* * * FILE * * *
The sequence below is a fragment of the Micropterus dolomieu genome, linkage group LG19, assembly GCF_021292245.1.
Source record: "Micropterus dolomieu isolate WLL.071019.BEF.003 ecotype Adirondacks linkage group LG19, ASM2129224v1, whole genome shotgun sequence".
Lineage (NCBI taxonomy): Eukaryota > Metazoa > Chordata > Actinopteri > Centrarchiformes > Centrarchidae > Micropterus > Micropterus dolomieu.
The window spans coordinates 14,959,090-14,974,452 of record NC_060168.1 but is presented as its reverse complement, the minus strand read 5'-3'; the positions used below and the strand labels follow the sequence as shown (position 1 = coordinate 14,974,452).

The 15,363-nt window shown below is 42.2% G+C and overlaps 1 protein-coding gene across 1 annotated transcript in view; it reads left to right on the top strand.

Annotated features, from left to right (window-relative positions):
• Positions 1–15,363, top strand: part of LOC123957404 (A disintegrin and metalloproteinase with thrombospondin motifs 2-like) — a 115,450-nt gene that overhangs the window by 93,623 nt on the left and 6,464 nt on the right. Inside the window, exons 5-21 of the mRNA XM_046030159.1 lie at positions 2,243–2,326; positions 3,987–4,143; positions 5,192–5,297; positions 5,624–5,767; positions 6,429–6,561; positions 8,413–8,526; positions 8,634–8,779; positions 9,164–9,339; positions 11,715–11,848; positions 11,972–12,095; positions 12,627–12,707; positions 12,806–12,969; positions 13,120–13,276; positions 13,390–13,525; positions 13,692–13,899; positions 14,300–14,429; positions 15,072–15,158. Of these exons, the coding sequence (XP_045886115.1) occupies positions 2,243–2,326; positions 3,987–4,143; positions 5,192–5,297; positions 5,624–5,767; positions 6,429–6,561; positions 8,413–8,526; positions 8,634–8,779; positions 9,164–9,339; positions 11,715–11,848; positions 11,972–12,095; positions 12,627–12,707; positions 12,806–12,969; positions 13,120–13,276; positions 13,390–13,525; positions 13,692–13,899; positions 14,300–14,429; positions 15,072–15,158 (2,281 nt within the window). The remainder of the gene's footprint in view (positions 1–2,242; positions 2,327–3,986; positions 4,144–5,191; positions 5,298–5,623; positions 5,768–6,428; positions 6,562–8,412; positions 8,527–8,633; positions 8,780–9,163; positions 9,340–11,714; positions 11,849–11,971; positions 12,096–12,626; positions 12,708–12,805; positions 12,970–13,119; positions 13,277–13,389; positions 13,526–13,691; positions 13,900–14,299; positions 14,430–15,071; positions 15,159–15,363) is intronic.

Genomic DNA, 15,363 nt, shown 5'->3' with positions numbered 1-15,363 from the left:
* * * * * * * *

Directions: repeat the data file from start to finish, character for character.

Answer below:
The sequence below is a fragment of the Micropterus dolomieu genome, linkage group LG19, assembly GCF_021292245.1.
Source record: "Micropterus dolomieu isolate WLL.071019.BEF.003 ecotype Adirondacks linkage group LG19, ASM2129224v1, whole genome shotgun sequence".
Lineage (NCBI taxonomy): Eukaryota > Metazoa > Chordata > Actinopteri > Centrarchiformes > Centrarchidae > Micropterus > Micropterus dolomieu.
The window spans coordinates 14,959,090-14,974,452 of record NC_060168.1 but is presented as its reverse complement, the minus strand read 5'-3'; the positions used below and the strand labels follow the sequence as shown (position 1 = coordinate 14,974,452).

The 15,363-nt window shown below is 42.2% G+C and overlaps 1 protein-coding gene across 1 annotated transcript in view; it reads left to right on the top strand.

Annotated features, from left to right (window-relative positions):
• Positions 1–15,363, top strand: part of LOC123957404 (A disintegrin and metalloproteinase with thrombospondin motifs 2-like) — a 115,450-nt gene that overhangs the window by 93,623 nt on the left and 6,464 nt on the right. Inside the window, exons 5-21 of the mRNA XM_046030159.1 lie at positions 2,243–2,326; positions 3,987–4,143; positions 5,192–5,297; positions 5,624–5,767; positions 6,429–6,561; positions 8,413–8,526; positions 8,634–8,779; positions 9,164–9,339; positions 11,715–11,848; positions 11,972–12,095; positions 12,627–12,707; positions 12,806–12,969; positions 13,120–13,276; positions 13,390–13,525; positions 13,692–13,899; positions 14,300–14,429; positions 15,072–15,158. Of these exons, the coding sequence (XP_045886115.1) occupies positions 2,243–2,326; positions 3,987–4,143; positions 5,192–5,297; positions 5,624–5,767; positions 6,429–6,561; positions 8,413–8,526; positions 8,634–8,779; positions 9,164–9,339; positions 11,715–11,848; positions 11,972–12,095; positions 12,627–12,707; positions 12,806–12,969; positions 13,120–13,276; positions 13,390–13,525; positions 13,692–13,899; positions 14,300–14,429; positions 15,072–15,158 (2,281 nt within the window). The remainder of the gene's footprint in view (positions 1–2,242; positions 2,327–3,986; positions 4,144–5,191; positions 5,298–5,623; positions 5,768–6,428; positions 6,562–8,412; positions 8,527–8,633; positions 8,780–9,163; positions 9,340–11,714; positions 11,849–11,971; positions 12,096–12,626; positions 12,708–12,805; positions 12,970–13,119; positions 13,277–13,389; positions 13,526–13,691; positions 13,900–14,299; positions 14,430–15,071; positions 15,159–15,363) is intronic.

Genomic DNA, 15,363 nt, shown 5'->3' with positions numbered 1-15,363 from the left: